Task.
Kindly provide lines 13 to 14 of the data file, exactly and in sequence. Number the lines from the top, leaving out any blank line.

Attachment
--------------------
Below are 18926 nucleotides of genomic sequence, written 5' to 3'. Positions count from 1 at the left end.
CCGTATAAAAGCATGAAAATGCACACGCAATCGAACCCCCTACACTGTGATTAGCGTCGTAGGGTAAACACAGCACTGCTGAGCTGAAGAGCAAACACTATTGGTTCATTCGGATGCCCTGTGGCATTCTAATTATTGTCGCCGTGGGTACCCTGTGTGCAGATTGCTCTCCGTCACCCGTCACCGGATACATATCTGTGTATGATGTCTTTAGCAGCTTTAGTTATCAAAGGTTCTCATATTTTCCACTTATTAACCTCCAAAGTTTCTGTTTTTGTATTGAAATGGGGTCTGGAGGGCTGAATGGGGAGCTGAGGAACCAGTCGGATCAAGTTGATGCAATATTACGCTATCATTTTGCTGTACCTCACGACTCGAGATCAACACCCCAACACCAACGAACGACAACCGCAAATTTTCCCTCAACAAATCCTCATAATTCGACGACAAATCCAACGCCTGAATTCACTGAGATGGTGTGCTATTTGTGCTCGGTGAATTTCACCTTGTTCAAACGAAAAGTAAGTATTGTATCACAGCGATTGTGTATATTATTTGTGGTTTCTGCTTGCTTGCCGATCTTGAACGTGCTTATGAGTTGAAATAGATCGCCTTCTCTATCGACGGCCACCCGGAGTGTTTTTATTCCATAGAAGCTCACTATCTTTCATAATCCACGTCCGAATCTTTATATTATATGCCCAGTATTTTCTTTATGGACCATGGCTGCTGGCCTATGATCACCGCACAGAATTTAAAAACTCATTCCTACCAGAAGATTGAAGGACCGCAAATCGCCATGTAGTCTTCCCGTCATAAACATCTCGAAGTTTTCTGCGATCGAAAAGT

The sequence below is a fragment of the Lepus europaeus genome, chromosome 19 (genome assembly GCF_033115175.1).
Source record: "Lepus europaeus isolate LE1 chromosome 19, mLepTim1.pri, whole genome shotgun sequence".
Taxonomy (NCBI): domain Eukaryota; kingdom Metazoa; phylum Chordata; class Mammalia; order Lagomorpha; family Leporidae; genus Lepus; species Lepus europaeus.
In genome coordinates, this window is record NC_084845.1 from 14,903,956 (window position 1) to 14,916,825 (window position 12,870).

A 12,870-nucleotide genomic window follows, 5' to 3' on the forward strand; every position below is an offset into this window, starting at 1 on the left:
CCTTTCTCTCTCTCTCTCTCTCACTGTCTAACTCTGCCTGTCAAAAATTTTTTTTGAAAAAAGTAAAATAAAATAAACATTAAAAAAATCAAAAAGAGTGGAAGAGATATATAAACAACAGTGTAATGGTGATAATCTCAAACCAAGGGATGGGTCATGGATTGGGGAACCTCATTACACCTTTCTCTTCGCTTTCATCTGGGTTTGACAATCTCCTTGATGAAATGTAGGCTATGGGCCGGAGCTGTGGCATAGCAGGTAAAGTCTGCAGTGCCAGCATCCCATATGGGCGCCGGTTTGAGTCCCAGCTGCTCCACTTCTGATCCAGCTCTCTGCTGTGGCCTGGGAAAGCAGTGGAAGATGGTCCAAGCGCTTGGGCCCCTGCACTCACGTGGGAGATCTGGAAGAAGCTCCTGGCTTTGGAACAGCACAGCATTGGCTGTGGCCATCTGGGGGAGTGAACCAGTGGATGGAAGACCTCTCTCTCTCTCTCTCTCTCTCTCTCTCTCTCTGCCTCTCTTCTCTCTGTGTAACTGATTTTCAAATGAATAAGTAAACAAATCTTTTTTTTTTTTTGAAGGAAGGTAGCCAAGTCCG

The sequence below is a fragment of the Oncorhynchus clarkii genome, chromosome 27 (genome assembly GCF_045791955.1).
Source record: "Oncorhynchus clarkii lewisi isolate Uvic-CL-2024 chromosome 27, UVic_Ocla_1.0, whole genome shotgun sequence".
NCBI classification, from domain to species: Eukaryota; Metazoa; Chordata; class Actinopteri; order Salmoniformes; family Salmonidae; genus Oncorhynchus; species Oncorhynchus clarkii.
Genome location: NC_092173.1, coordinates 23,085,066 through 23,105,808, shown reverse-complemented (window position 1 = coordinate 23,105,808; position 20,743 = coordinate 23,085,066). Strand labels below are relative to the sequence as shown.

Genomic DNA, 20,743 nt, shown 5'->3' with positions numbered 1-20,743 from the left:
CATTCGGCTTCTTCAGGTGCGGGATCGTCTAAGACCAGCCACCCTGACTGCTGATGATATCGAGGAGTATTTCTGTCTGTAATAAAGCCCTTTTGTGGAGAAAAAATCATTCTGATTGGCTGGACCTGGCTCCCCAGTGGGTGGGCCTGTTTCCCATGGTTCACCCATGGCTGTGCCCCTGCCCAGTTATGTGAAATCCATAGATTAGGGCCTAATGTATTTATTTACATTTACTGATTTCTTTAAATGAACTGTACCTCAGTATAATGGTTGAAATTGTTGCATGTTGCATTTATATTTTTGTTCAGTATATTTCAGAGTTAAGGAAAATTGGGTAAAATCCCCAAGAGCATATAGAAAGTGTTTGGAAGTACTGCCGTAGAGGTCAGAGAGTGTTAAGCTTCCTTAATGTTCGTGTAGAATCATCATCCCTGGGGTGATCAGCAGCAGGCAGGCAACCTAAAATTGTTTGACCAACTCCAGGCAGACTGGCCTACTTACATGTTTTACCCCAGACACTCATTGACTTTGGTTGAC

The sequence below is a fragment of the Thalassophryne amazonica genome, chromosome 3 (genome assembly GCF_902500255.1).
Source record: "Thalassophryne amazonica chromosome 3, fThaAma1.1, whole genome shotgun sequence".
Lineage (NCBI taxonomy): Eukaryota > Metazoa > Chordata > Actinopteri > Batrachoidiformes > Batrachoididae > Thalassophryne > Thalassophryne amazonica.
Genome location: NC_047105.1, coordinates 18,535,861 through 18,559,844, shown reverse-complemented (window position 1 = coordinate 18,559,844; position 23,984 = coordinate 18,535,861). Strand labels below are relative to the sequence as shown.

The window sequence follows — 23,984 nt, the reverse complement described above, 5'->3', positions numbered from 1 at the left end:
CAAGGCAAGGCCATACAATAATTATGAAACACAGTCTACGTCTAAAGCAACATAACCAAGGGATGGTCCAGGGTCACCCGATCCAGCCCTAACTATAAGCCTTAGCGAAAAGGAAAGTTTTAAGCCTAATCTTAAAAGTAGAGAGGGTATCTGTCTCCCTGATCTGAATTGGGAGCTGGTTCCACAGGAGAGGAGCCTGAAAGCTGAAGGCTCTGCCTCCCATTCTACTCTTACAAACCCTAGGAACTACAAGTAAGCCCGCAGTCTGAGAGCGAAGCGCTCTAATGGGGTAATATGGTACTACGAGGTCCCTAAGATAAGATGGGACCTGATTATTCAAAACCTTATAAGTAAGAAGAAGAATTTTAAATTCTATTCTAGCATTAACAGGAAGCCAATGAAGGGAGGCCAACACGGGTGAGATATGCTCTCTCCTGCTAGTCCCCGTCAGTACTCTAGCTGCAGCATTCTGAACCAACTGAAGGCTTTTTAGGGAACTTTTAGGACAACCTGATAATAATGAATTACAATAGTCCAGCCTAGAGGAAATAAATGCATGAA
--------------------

Genomic DNA, 20,743 nt, shown 5'->3' with positions numbered 1-20,743 from the left:
CATTCGGCTTCTTCAGGTGCGGGATCGTCTAAGACCAGCCACCCTGACTGCTGATGATATCGAGGAGTATTTCTGTCTGTAATAAAGCCCTTTTGTGGAGAAAAAATCATTCTGATTGGCTGGACCTGGCTCCCCAGTGGGTGGGCCTGTTTCCCATGGTTCACCCATGGCTGTGCCCCTGCCCAGTTATGTGAAATCCATAGATTAGGGCCTAATGTATTTATTTACATTTACTGATTTCTTTAAATGAACTGTACCTCAGTATAATGGTTGAAATTGTTGCATGTTGCATTTATATTTTTGTTCAGTATATTTCAGAGTTAAGGAAAATTGGGTAAAATCCCCAAGAGCATATAGAAAGTGTTTGGAAGTACTGCCGTAGAGGTCAGAGAGTGTTAAGCTTCCTTAATGTTCGTGTAGAATCATCATCCCTGGGGTGATCAGCAGCAGGCAGGCAACCTAAAATTGTTTGACCAACTCCAGGCAGACTGGCCTACTTACATGTTTTACCCCAGACACTCATTGACTTTGGTTGAC